(1,326 km2)
 
Richland County 079 Columbia 1799 Camden District The county's rich soil 409,549 772 sq mi
(1,999 km2)
 
Saluda County 081 Saluda 1896 Edgefield Saluda River 20,197 462 sq mi
(1,197 km2)
 
Spartanburg County 083 Spartanburg 1785 Ninety-Six District "Spartan Regiment" of the state militia, which was the key force for victory in the Revolutionary War Battle of Cowpens 301,463 819 sq mi
(2,121 km2)
 
Sumter County 085 Sumter 1798 Claremont, Clarendon, and Salem Thomas Sumter, Revolutionary War general and U.S. Senator from South Carolina 107,396 682 sq mi
(1,766 km2)
 
Union County 087 Union 1798 Ninety-Six District Union Church, the first Christian place of worship in the area 27,673 516 sq mi
(1,336 km2)
 
Williamsburg County 089 Kingstree 1802 Georgetown District King William III of England 31,955 937 sq mi
(2,427 km2)
 
York County 091 York 1798 Camden District York County, Pennsylvania 258,526 696 sq mi
(1,803 km2)
 

Defunct parishes, counties and districtsEdit

ParishesEdit

Until the late 19th century, the South Carolina Lowcountry was divided into parishes which in turn were subdivided several "districts"; these civil parishes were based on and generally coincident (even well after disestablishment) with Anglican ecclesiastical parishes.[6]

  • St. Helena's Parish (Beaufort District)
  • St. Luke's Parish (Beaufort District) created on 23 May 1767, located on Hilton Head Island and the adjacent mainland
  • St. Peter's Parish (Beaufort District)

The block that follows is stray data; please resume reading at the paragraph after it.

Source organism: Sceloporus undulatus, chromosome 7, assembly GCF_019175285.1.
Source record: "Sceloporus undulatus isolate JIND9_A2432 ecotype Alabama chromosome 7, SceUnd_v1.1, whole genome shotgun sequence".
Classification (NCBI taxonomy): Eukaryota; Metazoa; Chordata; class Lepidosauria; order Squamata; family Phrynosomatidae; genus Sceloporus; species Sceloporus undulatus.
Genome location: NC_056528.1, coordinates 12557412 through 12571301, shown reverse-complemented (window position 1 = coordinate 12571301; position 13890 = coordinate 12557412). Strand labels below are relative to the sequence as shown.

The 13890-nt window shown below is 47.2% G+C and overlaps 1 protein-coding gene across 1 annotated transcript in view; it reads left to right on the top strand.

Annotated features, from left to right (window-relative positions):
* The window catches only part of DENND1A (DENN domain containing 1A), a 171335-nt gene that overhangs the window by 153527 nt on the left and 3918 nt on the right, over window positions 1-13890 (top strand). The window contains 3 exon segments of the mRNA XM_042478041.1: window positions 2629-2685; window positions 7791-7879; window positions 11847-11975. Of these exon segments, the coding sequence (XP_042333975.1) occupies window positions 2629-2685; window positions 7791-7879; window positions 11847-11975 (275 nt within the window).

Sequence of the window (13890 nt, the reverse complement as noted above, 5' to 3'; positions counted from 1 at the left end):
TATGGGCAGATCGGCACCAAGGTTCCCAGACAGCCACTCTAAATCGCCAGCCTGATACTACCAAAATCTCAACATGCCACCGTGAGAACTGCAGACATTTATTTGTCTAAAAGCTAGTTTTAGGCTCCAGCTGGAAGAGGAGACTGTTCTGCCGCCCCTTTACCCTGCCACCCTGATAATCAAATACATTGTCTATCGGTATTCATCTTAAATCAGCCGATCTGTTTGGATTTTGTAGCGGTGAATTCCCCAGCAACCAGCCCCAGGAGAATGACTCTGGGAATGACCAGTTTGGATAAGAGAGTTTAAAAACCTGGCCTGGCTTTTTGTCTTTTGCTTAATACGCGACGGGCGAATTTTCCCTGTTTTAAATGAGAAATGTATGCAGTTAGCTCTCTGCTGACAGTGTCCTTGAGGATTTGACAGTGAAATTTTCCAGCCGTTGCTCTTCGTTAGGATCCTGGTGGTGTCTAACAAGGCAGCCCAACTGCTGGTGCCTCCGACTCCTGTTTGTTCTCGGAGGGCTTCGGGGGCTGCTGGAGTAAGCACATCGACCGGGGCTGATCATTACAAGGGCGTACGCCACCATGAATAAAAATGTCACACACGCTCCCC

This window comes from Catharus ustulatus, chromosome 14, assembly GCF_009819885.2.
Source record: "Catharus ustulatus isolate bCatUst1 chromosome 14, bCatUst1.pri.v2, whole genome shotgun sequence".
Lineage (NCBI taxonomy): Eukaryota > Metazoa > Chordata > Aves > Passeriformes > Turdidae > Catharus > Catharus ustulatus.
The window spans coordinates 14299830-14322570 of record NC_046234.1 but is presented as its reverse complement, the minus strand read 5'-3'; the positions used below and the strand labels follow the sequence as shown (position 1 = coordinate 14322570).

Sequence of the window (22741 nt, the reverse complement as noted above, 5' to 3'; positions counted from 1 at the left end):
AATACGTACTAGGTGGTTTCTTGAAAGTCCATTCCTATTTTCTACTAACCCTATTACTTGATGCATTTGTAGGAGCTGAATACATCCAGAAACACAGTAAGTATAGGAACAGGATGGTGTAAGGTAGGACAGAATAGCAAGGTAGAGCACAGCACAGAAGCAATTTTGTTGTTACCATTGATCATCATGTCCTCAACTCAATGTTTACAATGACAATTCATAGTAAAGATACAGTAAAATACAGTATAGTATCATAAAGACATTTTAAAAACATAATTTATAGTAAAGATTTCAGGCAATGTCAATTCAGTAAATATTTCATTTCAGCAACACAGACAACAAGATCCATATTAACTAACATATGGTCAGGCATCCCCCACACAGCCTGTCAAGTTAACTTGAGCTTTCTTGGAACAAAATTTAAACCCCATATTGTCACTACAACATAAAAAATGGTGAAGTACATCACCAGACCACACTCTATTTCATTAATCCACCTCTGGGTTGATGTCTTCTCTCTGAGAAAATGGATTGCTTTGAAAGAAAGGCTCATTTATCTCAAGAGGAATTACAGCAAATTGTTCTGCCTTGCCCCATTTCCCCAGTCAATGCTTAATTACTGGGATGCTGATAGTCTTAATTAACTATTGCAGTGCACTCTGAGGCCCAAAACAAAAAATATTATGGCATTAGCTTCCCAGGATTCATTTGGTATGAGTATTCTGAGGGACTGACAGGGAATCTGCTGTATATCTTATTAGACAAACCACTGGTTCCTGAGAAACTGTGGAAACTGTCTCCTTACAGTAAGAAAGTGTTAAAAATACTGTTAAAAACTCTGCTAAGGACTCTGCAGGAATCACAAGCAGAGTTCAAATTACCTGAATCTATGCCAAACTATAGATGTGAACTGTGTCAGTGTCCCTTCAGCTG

• Prince William Parish (Beaufort District)
  • St. Andrew's Parish (Charleston District)
  • St. Bartholomew's Parish (Charleston District)
  • St. John's Colleton Parish (Charleston District)
  • St. George's Dorchester Parish (Charleston District)
  • St. Philip's & St. Michael's Parish (Charleston District)
  • Christchurch Parish (Charleston District)
  • St. James' Goose Creek Parish (Charleston District)
  • St. Thomas' & St. Denis' Parish (Charleston District)
  • St. John's Berkeley Parish (Charleston District)
  • St. Stephen's Parish (Charleston District)
  • St. James' Santee Parish (Charleston District)
  • St. Paul's Parish (Charleston District)
  • All Saints' Parish (Georgetown District)
  • Prince George, Winyah, Parish (Georgetown District)
  • Prince Frederick Parish (Georgetown District)
  • St. David's Parish (Cheraw District)
  • St. Mark's Parish (Cheraw District)
  • St. Matthew's Parish (Orangeburgh District)

CountiesEdit

DistrictsEdit

Proposed countiesEdit

  • Birch County proposed in 2013 (portions of Lexington and Richland counties)

NotesEdit

  1. ^ Section 3, Article VIII of the South Carolina Constitution Archived 4 January 2012 at the Wayback Machine.
  2. ^ Edgar, Walter, ed. The South Carolina Encyclopedia, University of South Carolina Press, 2006, pp. 230-234, ISBN 1-57003-598-9
  3. ^ South Carolina Department of Archives and History maps.
  4. ^ "EPA County FIPS Code Listing". EPA. Retrieved 2007-04-09.
  5. ^ a b National Association of Counties. "NACo - Find a county". Archived from the original on 25 October 2007. Retrieved 26 April 2007.
  6. ^ The Newberry Library (2009). "South Carolina: Individual County Chronologies, South Carolina Atlas of Historical County Boundaries". publications.newberry.org. Chicago, Illinois, US. Retrieved June 5, 2018.

ReferencesEdit

  • Landrum, John Belton O'Neall (1897) Colonial and revolutionary history of upper South Carolina: embracing for the most part the primitive and colonial history of the territory comprising the original county of Spartanburg with a general review of the entire military operations in the upper portion of South Carolina and portions of North Carolina Shannon and Company, Greenville, South Carolina, OCLC 3492548

External linksEdit